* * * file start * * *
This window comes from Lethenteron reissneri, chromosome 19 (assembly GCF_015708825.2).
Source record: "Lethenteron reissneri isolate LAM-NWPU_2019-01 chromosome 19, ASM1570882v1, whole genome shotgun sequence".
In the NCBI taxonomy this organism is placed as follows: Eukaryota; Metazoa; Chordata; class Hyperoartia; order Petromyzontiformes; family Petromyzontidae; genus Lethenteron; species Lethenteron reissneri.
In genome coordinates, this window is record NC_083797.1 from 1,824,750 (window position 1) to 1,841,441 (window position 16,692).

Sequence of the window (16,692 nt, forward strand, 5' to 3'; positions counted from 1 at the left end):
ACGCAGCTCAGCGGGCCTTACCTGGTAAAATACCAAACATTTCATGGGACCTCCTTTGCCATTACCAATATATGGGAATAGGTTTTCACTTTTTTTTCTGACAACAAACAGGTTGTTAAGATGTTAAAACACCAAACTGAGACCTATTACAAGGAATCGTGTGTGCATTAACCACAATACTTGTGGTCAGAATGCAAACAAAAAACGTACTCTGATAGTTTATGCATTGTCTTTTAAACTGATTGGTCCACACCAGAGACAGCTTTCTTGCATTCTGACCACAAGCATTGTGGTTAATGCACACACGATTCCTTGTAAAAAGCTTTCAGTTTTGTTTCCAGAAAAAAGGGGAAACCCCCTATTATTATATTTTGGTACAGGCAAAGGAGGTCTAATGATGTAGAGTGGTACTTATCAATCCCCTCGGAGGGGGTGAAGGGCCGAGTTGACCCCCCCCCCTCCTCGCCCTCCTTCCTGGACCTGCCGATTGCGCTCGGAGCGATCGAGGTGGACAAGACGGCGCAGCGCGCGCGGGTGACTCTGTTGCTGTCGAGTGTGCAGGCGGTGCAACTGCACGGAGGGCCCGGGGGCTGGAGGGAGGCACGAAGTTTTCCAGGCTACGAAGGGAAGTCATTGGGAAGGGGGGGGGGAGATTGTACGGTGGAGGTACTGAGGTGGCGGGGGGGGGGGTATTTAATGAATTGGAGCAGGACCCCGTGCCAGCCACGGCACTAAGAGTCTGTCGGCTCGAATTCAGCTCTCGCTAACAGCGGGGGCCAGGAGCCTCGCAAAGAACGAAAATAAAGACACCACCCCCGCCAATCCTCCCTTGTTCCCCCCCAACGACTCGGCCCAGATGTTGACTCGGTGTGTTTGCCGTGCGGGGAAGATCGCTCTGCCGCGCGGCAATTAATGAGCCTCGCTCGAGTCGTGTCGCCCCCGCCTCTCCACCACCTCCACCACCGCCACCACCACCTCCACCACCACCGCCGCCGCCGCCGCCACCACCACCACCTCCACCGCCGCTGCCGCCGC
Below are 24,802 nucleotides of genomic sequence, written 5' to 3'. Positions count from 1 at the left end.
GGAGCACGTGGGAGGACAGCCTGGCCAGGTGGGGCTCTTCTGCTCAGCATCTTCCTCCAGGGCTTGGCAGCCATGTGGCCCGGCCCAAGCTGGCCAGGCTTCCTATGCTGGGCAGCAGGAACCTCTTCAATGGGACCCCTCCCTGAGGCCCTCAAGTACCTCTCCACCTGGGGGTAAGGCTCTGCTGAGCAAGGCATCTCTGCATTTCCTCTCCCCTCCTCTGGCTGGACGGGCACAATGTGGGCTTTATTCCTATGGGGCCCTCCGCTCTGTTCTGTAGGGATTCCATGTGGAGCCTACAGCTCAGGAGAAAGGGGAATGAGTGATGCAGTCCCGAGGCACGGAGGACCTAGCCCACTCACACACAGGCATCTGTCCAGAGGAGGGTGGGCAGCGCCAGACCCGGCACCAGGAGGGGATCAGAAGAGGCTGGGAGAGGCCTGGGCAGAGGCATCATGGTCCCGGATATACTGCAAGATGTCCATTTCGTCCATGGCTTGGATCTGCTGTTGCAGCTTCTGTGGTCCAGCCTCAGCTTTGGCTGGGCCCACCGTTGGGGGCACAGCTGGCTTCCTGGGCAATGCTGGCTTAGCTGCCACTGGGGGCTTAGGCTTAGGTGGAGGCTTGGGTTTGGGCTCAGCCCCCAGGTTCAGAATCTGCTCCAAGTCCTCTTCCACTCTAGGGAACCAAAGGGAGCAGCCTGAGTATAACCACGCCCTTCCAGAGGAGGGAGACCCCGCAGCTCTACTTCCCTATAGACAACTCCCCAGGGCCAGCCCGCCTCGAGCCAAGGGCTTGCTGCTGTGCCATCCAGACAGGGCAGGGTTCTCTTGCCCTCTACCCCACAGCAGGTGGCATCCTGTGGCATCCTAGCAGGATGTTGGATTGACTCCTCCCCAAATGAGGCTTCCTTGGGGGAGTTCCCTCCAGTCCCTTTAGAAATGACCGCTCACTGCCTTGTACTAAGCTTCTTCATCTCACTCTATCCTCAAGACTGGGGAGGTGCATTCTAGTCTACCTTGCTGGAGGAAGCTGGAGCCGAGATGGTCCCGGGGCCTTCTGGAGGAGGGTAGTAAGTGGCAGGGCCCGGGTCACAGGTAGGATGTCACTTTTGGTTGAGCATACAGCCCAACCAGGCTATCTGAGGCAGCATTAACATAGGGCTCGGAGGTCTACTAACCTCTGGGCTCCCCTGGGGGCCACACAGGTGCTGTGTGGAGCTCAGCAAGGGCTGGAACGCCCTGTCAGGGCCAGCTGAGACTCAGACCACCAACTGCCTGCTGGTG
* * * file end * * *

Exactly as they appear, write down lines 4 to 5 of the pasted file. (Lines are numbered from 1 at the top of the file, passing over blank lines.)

In genome coordinates, this window is record NC_083797.1 from 1,824,750 (window position 1) to 1,841,441 (window position 16,692).

Sequence of the window (16,692 nt, forward strand, 5' to 3'; positions counted from 1 at the left end):